The point is there isn't just a correlation being noted. The research supports various reasons why that correlation is best explained by the easy accessibility of a very lethal weapon - i.e. a gun.
I don't think it's possible to do what you suggest and prove "causality" but the problem with your objection is there must be something about gun owners (besides having a gun) that makes them uniquely more likely to kill themselves. Are they more impulsive, less stable, more violent, care less about the loved ones they leave behind, more unlikely to seek mental health or other services? What factor unique to gun OWNERS, but unrelated to the easy access to guns, would explain the results of a couple dozen studies that show gun owners at a FAR greater risk of suicide?
OK, here's a rundown of many studies on the issue: Suicide | Harvard Injury Control Research Center | Harvard T.H. Chan School of Public HealthYou mention controlling for data points, yet every study I've seen - every one - makes a weak causal argument in spite of controlling for almost no variables. Take the Harvard Study from 2008. As a quick example, that study compares suicides and gun ownership by state. Wyoming is given as an example of high gun ownership, and the correlation is made between that state and other states with low gun ownership rates and lower suicide rates. But what didn't the study control for? Rural vs urban. Mean vs median income. Male to female ratio imbalance. Divorce, Family, and Friend Of The Court practices. Mean age vs age of the suicide. Terminal illness (often a given reason for suicide). Average hours of sunlight. Percentage of the population on SSRIs. Average number of children. Prevalent religion and religious attitudes. Find me a study that even attempts to isolate variables, and I will gladly take a look at it.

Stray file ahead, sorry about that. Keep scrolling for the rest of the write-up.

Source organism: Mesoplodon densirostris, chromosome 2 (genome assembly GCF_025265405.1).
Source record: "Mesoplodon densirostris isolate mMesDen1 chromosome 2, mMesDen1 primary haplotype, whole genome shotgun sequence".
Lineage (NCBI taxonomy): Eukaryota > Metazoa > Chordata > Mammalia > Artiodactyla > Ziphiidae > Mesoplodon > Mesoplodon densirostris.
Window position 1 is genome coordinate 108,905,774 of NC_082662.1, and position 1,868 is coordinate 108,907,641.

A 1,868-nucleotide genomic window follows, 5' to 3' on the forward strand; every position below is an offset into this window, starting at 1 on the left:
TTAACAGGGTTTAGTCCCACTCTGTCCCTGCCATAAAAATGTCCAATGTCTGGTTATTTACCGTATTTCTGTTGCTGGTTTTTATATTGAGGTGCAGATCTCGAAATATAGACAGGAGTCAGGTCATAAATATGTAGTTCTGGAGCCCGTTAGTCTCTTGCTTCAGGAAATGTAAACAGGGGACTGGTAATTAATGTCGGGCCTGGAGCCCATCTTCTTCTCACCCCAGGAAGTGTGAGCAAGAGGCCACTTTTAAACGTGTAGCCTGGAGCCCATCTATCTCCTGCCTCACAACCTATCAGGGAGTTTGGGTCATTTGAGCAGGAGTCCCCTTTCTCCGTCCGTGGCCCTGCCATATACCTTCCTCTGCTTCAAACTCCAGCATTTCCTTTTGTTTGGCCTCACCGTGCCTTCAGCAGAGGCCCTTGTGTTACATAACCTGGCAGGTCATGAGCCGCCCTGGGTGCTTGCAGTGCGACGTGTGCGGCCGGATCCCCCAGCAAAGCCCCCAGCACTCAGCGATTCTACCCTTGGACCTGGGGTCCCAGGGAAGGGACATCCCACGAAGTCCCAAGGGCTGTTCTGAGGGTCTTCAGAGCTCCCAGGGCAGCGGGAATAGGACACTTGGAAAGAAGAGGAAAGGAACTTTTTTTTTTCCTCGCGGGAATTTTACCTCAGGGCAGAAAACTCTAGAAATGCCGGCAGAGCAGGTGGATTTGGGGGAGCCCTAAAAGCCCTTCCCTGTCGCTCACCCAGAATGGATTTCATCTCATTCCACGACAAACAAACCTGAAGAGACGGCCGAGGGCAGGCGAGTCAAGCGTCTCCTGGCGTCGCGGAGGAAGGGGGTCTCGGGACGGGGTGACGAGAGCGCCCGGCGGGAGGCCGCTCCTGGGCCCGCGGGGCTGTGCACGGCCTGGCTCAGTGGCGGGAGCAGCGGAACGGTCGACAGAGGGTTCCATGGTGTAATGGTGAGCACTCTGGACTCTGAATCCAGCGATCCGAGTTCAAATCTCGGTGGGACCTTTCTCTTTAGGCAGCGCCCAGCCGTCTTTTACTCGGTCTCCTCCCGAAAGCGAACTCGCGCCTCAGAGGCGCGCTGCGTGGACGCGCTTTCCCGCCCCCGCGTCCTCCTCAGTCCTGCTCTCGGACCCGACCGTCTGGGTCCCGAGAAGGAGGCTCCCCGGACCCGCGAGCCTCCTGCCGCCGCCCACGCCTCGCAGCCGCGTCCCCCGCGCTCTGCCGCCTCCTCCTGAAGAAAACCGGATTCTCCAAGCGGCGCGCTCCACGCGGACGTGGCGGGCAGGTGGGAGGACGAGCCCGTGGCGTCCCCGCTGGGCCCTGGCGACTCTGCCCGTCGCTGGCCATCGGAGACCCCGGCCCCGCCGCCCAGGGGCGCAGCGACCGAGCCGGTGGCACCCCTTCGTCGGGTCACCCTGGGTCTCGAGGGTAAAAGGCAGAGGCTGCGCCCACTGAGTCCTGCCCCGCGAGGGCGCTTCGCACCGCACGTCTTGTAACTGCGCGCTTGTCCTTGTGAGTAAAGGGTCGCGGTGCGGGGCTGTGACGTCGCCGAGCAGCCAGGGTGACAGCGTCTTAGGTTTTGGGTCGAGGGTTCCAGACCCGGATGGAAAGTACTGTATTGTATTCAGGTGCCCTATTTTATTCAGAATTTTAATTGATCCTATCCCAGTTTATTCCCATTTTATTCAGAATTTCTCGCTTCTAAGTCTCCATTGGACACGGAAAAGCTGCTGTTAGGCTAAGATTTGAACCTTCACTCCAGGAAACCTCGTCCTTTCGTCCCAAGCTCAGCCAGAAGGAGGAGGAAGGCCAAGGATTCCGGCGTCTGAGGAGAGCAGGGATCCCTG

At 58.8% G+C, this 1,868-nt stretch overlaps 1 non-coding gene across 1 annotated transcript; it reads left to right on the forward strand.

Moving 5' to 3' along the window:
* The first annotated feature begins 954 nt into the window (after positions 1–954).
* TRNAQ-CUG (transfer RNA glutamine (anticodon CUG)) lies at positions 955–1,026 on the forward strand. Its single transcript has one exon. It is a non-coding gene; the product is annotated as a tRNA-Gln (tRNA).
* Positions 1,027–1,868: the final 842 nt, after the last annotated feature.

And from the summaries are some of the controls in the various studies:
- region, unemployment, alcohol consumption and poverty,
- rates of attempted suicide
- divorce, education, unemployment, poverty and urbanization
- lifetime major depression and serious suicidal thoughts
- differences in mental health do not explain why gun owners and their families are at higher risk for completed suicide than non-gun owning families.
This study surveyed 9,000 households. "Respondents with firearms in the home were no more likely to report suicidal thoughts, plans or attempts, but if they had a suicidal plan, it was much more likely to involve firearms. The higher rates of suicide among gun owners and their families cannot be explained by higher rates of suicidal behavior, but can be explained by easy access to a gun."
OK, even you don't believe the suicide rate in Japan has a thing to do with guns and the risk of a successful suicide attempt in the U.S.The US is top of the list for private gun ownership, yet only 30th in suicides per 100,000 citizens. The top of that list? Greenland, which doesn't even show up on the per capita gun ownership list. Second in suicides per 100,000 is Lithuania, ranking 160th in gun ownership. Third is South Korea, ranking 149th in gun ownership. Japan is seventh in suicides yet only 164th per capita in gun ownership. Why is that? If guns cause suicide, shouldn't the US be first on that list as well?